There has been some more decluttering. Lily's books have been sorted and a large bagful got delivered to the charity shop last week. The shelves are looking much clearer now, and it is only a matter of time before we sort through the toys. And even though I am fully expecting to come up against some reluctance with this, it is definitely time. 

For the first time in what feels like ages, we've been for a bike ride. It was good to be back in the saddle again, and even thought I had been a little bit anxious about Lily's confidence levels, she soon demonstrated that there was nothing to worry about, so maybe we can ride a little farther next time. It is easy to forget how much she is growing and it's a little scary to think that next month she will be starting her final year of primary school. Applications for secondary school are imminent.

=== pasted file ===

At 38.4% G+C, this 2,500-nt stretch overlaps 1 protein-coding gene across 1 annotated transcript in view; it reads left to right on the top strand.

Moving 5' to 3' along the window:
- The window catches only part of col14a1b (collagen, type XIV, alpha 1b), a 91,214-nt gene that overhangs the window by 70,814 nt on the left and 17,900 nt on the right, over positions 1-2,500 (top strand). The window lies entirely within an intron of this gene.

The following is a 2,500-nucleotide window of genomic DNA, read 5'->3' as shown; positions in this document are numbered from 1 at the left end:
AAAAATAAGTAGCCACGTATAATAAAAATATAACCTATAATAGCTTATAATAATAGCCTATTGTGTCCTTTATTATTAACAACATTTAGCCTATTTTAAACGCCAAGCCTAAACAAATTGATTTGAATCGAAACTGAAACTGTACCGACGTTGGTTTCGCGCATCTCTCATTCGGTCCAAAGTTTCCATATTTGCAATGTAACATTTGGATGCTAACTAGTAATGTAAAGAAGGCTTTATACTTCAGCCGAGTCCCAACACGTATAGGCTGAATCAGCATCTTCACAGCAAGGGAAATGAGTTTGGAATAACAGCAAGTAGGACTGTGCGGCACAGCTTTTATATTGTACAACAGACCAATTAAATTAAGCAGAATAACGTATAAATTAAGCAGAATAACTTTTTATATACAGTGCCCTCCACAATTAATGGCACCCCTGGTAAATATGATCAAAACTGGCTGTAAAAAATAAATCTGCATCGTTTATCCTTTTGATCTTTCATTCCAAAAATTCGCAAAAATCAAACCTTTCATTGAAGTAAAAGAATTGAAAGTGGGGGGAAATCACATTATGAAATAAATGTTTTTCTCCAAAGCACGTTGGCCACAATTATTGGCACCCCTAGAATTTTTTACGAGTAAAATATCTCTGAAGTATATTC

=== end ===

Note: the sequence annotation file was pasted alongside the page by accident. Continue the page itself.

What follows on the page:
With that in mind, my thoughts are beginning to turn to September. We've already been off school for almost three weeks! It sounds like a long time, but it has flown by. And if the next four weeks go by just as quickly, then it will be upon us before we know it. Blackberries and elderberries are beginning to ripen, and there are signs of late summer all around.

With the weather looking like it's beginning to pick up again, yesterday saw us back up in the fells. This time we were on the eastern shore of Ullswater, the opposite side of where we went camping at the end of July (We could see our site from the summit). With another four Wainwrights ticked off, our total now stands at 105, so I'm excited to be almost at the halfway mark. 

J. X